Start by quizzing children if they are abused by parent who are alcoholics start by protecting children who are left homeless start by actually doing something usefully instead of targeting Muslims for wearing a religious symbol. Start by quizzing all children why they follow a religion after all they are smart in off to decide for themselves Will they ask Jewish kids if they are wearing their outfits voluntarily?

The opposite to hijab wearing is the display of highly sexualised forms of many western women. Western men get to enjoy this without thinking they are entitled to help themselves to every woman wearing a skirt up to her bum-cheeks.

The bottom line (pun intended) gents, is you can look but not touch. If you are offended, look away you control freak prude.


Edited by: Jason Schumann 


This has been published as an opinion piece only. The contents or views expressed do not necessarily represent those of the author of the blog.


UK Government Dismisses Complaints on Importance of Teaching Black History Authentically in Schools

5 Dec

[Published 04 December, 2017]


If you live in the UK and were or are currently being educated under what is known as the National Curriculum, what you and I have or will be taught about (B)lack History, has always been taught from a Eurocentric or national perspective.

This is to say, (B)lack History has always been and largely continues to be taught today from a ‘colonial’ and semi-religious ‘civilizing’ perspective, albeit with a few very recent additions to the curriculum.

I am a person of colour – both Black and White – who came into existence thanks to a South Afri(k)an Grandfather and Scottish Grandmother.

Both my Grandparents were disowned by their families, because at that time, inter-racial marriages were not accepted.

(No Blacks, no Irish, no Jews, no dogs!)

Thank you, Enoch, you fascist cunt!

Because I have always (and still do) feel as though I am not, nor will I ever be, accepted as fully Black or White, in my late teens I sought to understand my origins, trauma, afflictions, and foibles, as a person of colour.

I wanted to understand my brown skin and golly wog hair and affirm where it is that I am positioned and can identify myself in this world.

Yes, I was taught about slavery and colonialism, but never that it was wrong, immoral, and brutal. Nothing about the role of Arabs, Jews, and my fellow Afrikans, who enabled it. Nor anything about racism or about the contributions of people of colour in society.

I would only begin to learn about this in later, independent studies.

Teaching about Black History from just a slavery and colonial perspective, in fact limits our understanding and perspective of how the world in which, regardless of our cultures and skin tones, is made and remade and impacts on all of us at the basest level of consciousness, histories, traumas, and lived experiences.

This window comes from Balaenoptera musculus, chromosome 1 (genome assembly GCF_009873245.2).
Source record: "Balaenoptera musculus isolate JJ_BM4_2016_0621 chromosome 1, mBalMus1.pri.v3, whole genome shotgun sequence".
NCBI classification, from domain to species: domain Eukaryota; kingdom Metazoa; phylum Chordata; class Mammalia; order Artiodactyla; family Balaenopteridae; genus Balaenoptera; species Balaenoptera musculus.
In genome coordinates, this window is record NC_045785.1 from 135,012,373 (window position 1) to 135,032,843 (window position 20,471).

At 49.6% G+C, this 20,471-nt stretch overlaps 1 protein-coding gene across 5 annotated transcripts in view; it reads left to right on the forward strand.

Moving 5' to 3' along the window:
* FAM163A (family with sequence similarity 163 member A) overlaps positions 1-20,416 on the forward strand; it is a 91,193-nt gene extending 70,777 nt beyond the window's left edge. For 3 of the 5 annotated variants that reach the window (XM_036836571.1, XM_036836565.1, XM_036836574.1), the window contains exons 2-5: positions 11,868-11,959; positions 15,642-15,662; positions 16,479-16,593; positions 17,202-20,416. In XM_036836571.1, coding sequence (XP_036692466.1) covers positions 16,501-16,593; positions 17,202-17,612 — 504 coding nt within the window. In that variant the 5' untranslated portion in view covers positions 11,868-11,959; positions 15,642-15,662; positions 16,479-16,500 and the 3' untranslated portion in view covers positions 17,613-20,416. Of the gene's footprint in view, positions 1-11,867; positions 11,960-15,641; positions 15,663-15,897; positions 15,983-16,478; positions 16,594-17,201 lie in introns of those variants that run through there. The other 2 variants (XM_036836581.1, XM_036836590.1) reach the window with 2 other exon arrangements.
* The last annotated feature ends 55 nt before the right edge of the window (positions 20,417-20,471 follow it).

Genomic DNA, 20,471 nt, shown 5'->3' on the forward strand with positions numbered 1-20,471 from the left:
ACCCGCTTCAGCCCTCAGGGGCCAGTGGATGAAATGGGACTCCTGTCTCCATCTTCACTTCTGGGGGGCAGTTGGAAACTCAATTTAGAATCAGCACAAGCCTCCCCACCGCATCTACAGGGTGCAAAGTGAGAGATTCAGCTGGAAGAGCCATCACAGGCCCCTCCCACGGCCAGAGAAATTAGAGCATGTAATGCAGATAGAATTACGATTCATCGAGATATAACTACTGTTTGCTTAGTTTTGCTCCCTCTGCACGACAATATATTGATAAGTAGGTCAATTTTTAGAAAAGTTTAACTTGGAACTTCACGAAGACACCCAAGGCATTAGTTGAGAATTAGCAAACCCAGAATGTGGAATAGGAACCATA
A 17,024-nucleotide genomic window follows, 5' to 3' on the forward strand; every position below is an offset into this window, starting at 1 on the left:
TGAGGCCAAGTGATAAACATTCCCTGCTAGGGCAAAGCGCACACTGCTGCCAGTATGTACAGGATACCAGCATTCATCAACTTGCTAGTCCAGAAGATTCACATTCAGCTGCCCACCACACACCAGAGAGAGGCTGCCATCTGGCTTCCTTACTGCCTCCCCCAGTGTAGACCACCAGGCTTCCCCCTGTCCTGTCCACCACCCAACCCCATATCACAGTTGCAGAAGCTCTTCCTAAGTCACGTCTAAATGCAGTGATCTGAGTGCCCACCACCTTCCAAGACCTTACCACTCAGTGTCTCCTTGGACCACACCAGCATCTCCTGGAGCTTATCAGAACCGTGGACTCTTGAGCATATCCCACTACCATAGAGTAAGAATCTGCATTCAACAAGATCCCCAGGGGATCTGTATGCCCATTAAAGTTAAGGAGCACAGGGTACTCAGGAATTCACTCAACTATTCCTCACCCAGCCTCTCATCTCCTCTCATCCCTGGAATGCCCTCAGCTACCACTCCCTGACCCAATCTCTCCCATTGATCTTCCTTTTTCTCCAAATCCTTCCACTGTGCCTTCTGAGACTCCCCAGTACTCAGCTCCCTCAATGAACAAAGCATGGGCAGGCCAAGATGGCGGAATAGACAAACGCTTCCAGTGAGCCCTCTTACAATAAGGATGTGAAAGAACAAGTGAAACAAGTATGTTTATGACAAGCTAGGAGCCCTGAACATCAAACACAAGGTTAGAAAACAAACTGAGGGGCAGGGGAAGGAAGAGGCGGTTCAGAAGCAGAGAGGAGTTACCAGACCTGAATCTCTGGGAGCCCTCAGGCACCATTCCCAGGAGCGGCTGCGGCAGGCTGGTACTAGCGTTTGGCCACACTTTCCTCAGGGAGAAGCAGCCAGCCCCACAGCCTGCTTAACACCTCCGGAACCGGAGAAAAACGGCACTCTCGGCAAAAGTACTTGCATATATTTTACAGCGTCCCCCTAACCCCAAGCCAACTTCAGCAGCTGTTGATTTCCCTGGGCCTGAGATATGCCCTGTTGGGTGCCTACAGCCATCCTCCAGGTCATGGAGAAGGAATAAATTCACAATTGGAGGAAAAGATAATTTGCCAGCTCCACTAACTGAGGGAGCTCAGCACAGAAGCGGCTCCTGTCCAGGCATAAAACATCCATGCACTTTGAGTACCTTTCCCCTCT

Note: Not everything about Black History is about slavery, ffs!

Black History is also about the interconnections, current perspectives, intersectionality, and contributions we make as people of colour in society, generally, in an interconnected, intergenerational and often politically polarized society.

In context, true and authentic history about the histories of all Black and all people of colour – in valuing and identifying our sense of place in the pervading powerful White spaces – should be taught holistically and without bias as a matter of inclusive teaching practice. Our histories define part of us, so if it is incomplete then so are we.

The teaching of Black history should also be specific to society in a local, national, and in a global context, which is to say, although American Black History is relevant from a world history perspective, it is equally if not more important to teach Black British history to Black Britons, Muslims etc.

As the BLAM Charity recently stated at an event held in London for Black History Month:

The false narrative that continually portrays racism and civil rights as an American issue erases the struggles endured by the Black British population.”

In the UK, the National Curriculum for history makes no specific mention of the teaching of Black history or any other history, except to say, from a ‘non-European perspective’ and of ‘Ancient Civilizations.’

Look closely and all statutory and non-statutory teaching requirements concern European and British history, with the exception of the requirement to teach pupils about the holocaust.

In response to a petition by Stephanie Pitter, the UK Government replied:

The content and structure of the new history curriculum provides scope for black history to be taught in schools.”


This, however, is not prescribed in detail within the statutory programmes of study. Instead, schools have the flexibility to teach these topics in ways that are appropriate and sensitive to the needs of their pupils.”